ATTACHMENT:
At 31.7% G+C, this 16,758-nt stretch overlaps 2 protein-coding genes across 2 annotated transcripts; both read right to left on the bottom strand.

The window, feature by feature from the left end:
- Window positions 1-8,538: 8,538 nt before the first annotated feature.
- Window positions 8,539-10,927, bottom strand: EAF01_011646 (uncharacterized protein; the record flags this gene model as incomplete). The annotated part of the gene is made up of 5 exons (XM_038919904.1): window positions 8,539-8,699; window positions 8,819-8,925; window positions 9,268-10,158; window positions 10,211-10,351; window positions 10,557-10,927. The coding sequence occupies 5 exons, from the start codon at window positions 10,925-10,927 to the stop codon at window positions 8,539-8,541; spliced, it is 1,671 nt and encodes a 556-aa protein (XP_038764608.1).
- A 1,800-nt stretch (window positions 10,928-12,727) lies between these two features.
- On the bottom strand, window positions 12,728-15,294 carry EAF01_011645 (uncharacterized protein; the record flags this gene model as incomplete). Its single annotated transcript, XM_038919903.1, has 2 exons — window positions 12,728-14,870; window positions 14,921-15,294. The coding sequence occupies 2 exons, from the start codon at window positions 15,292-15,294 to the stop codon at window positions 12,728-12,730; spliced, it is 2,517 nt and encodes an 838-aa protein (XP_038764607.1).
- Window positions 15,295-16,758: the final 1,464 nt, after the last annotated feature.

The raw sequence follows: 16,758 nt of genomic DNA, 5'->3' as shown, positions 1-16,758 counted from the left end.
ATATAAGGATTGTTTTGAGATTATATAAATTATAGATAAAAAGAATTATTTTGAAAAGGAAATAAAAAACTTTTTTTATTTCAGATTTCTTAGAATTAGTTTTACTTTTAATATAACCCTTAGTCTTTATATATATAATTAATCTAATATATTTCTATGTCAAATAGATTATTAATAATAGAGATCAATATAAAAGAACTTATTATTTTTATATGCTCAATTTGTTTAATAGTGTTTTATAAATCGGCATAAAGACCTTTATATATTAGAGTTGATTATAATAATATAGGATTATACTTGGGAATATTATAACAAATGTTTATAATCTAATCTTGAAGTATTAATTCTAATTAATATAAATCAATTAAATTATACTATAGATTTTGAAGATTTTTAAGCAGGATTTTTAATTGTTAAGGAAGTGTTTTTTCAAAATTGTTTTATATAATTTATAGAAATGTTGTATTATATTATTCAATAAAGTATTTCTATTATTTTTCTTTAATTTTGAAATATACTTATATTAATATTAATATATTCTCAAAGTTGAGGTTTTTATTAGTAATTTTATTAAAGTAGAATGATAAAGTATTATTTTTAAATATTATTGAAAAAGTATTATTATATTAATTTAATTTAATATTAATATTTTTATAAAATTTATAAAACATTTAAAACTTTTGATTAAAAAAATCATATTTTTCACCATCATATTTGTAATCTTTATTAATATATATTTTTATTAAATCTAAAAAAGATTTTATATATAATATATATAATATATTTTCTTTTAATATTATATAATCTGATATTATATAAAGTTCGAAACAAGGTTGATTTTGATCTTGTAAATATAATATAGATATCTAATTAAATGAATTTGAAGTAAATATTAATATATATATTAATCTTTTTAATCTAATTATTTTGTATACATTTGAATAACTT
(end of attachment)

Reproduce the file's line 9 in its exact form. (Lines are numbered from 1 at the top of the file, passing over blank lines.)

ATATAAGGATTGTTTTGAGATTATATAAATTATAGATAAAAAGAATTATTTTGAAAAGGAAATAAAAAACTTTTTTTATTTCAGATTTCTTAGAATTAGTTTTACTTTTAATATAACCCTTAGTCTTTATATATATAATTAATCTAATATATTTCTATGTCAAATAGATTATTAATAATAGAGATCAATATAAAAGAACTTATTATTTTTATATGCTCAATTTGTTTAATAGTGTTTTATAAATCGGCATAAAGACCTTTATATATTAGAGTTGATTATAATAATATAGGATTATACTTGGGAATATTATAACAAATGTTTATAATCTAATCTTGAAGTATTAATTCTAATTAATATAAATCAATTAAATTATACTATAGATTTTGAAGATTTTTAAGCAGGATTTTTAATTGTTAAGGAAGTGTTTTTTCAAAATTGTTTTATATAATTTATAGAAATGTTGTATTATATTATTCAATAAAGTATTTCTATTATTTTTCTTTAATTTTGAAATATACTTATATTAATATTAATATATTCTCAAAGTTGAGGTTTTTATTAGTAATTTTATTAAAGTAGAATGATAAAGTATTATTTTTAAATATTATTGAAAAAGTATTATTATATTAATTTAATTTAATATTAATATTTTTATAAAATTTATAAAACATTTAAAACTTTTGATTAAAAAAATCATATTTTTCACCATCATATTTGTAATCTTTATTAATATATATTTTTATTAAATCTAAAAAAGATTTTATATATAATATATATAATATATTTTCTTTTAATATTATATAATCTGATATTATATAAAGTTCGAAACAAGGTTGATTTTGATCTTGTAAATATAATATAGATATCTAATTAAATGAATTTGAAGTAAATATTAATATATATATTAATCTTTTTAATCTAATTATTTTGTATACATTTGAATAACTT